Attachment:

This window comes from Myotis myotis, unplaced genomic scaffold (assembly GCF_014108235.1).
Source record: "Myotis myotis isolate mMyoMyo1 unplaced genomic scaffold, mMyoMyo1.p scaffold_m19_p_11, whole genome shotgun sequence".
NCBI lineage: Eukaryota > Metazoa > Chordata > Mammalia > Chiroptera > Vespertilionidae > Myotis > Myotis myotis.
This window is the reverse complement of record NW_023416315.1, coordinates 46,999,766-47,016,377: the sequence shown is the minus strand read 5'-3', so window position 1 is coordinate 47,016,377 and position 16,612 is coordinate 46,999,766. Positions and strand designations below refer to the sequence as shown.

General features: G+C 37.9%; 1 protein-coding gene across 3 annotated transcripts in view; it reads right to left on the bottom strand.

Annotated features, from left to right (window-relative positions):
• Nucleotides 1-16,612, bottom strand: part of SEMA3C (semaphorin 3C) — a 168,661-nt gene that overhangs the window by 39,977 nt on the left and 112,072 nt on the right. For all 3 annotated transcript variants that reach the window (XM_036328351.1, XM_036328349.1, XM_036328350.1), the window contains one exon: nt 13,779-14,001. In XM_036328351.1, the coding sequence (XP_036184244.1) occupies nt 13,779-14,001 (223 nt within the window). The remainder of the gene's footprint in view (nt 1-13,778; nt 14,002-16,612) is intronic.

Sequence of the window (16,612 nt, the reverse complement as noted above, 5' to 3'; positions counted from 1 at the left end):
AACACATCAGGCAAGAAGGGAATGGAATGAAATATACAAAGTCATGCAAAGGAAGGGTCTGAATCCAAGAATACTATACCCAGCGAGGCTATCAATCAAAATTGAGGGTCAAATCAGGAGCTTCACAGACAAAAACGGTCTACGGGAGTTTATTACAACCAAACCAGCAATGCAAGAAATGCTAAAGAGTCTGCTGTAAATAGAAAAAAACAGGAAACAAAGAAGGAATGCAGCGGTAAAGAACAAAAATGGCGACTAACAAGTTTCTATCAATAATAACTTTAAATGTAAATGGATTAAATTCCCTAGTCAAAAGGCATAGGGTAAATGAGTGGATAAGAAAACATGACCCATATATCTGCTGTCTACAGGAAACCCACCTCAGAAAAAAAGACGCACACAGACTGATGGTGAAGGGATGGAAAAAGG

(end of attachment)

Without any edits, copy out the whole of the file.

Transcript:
This window comes from Myotis myotis, unplaced genomic scaffold (assembly GCF_014108235.1).
Source record: "Myotis myotis isolate mMyoMyo1 unplaced genomic scaffold, mMyoMyo1.p scaffold_m19_p_11, whole genome shotgun sequence".
NCBI lineage: Eukaryota > Metazoa > Chordata > Mammalia > Chiroptera > Vespertilionidae > Myotis > Myotis myotis.
This window is the reverse complement of record NW_023416315.1, coordinates 46,999,766-47,016,377: the sequence shown is the minus strand read 5'-3', so window position 1 is coordinate 47,016,377 and position 16,612 is coordinate 46,999,766. Positions and strand designations below refer to the sequence as shown.

General features: G+C 37.9%; 1 protein-coding gene across 3 annotated transcripts in view; it reads right to left on the bottom strand.

Annotated features, from left to right (window-relative positions):
• Nucleotides 1-16,612, bottom strand: part of SEMA3C (semaphorin 3C) — a 168,661-nt gene that overhangs the window by 39,977 nt on the left and 112,072 nt on the right. For all 3 annotated transcript variants that reach the window (XM_036328351.1, XM_036328349.1, XM_036328350.1), the window contains one exon: nt 13,779-14,001. In XM_036328351.1, the coding sequence (XP_036184244.1) occupies nt 13,779-14,001 (223 nt within the window). The remainder of the gene's footprint in view (nt 1-13,778; nt 14,002-16,612) is intronic.

Sequence of the window (16,612 nt, the reverse complement as noted above, 5' to 3'; positions counted from 1 at the left end):
AACACATCAGGCAAGAAGGGAATGGAATGAAATATACAAAGTCATGCAAAGGAAGGGTCTGAATCCAAGAATACTATACCCAGCGAGGCTATCAATCAAAATTGAGGGTCAAATCAGGAGCTTCACAGACAAAAACGGTCTACGGGAGTTTATTACAACCAAACCAGCAATGCAAGAAATGCTAAAGAGTCTGCTGTAAATAGAAAAAAACAGGAAACAAAGAAGGAATGCAGCGGTAAAGAACAAAAATGGCGACTAACAAGTTTCTATCAATAATAACTTTAAATGTAAATGGATTAAATTCCCTAGTCAAAAGGCATAGGGTAAATGAGTGGATAAGAAAACATGACCCATATATCTGCTGTCTACAGGAAACCCACCTCAGAAAAAAAGACGCACACAGACTGATGGTGAAGGGATGGAAAAAGG